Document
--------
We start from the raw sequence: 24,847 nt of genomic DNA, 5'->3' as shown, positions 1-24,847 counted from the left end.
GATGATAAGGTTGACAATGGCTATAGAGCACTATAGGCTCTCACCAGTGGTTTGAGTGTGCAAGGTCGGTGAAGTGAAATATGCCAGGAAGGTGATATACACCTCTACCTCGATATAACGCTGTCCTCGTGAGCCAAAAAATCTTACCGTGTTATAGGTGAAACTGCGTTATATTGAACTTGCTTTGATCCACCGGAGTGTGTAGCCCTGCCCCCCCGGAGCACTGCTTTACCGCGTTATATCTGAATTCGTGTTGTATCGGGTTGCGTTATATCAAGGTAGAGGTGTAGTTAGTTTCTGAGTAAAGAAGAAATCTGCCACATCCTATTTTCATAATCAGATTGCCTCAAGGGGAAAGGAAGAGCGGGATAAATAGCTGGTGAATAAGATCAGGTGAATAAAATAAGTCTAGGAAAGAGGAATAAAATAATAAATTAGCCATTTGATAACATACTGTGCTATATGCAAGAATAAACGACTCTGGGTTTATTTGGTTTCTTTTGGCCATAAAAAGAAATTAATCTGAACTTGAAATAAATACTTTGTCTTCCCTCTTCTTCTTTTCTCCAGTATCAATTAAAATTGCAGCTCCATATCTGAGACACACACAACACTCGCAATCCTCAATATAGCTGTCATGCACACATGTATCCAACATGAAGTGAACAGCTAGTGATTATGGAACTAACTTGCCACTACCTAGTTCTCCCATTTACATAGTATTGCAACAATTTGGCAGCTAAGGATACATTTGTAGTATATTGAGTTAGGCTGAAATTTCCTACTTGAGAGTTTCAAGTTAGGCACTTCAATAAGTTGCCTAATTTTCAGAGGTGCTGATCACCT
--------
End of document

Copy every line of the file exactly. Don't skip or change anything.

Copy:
We start from the raw sequence: 24,847 nt of genomic DNA, 5'->3' as shown, positions 1-24,847 counted from the left end.
GATGATAAGGTTGACAATGGCTATAGAGCACTATAGGCTCTCACCAGTGGTTTGAGTGTGCAAGGTCGGTGAAGTGAAATATGCCAGGAAGGTGATATACACCTCTACCTCGATATAACGCTGTCCTCGTGAGCCAAAAAATCTTACCGTGTTATAGGTGAAACTGCGTTATATTGAACTTGCTTTGATCCACCGGAGTGTGTAGCCCTGCCCCCCCGGAGCACTGCTTTACCGCGTTATATCTGAATTCGTGTTGTATCGGGTTGCGTTATATCAAGGTAGAGGTGTAGTTAGTTTCTGAGTAAAGAAGAAATCTGCCACATCCTATTTTCATAATCAGATTGCCTCAAGGGGAAAGGAAGAGCGGGATAAATAGCTGGTGAATAAGATCAGGTGAATAAAATAAGTCTAGGAAAGAGGAATAAAATAATAAATTAGCCATTTGATAACATACTGTGCTATATGCAAGAATAAACGACTCTGGGTTTATTTGGTTTCTTTTGGCCATAAAAAGAAATTAATCTGAACTTGAAATAAATACTTTGTCTTCCCTCTTCTTCTTTTCTCCAGTATCAATTAAAATTGCAGCTCCATATCTGAGACACACACAACACTCGCAATCCTCAATATAGCTGTCATGCACACATGTATCCAACATGAAGTGAACAGCTAGTGATTATGGAACTAACTTGCCACTACCTAGTTCTCCCATTTACATAGTATTGCAACAATTTGGCAGCTAAGGATACATTTGTAGTATATTGAGTTAGGCTGAAATTTCCTACTTGAGAGTTTCAAGTTAGGCACTTCAATAAGTTGCCTAATTTTCAGAGGTGCTGATCACCT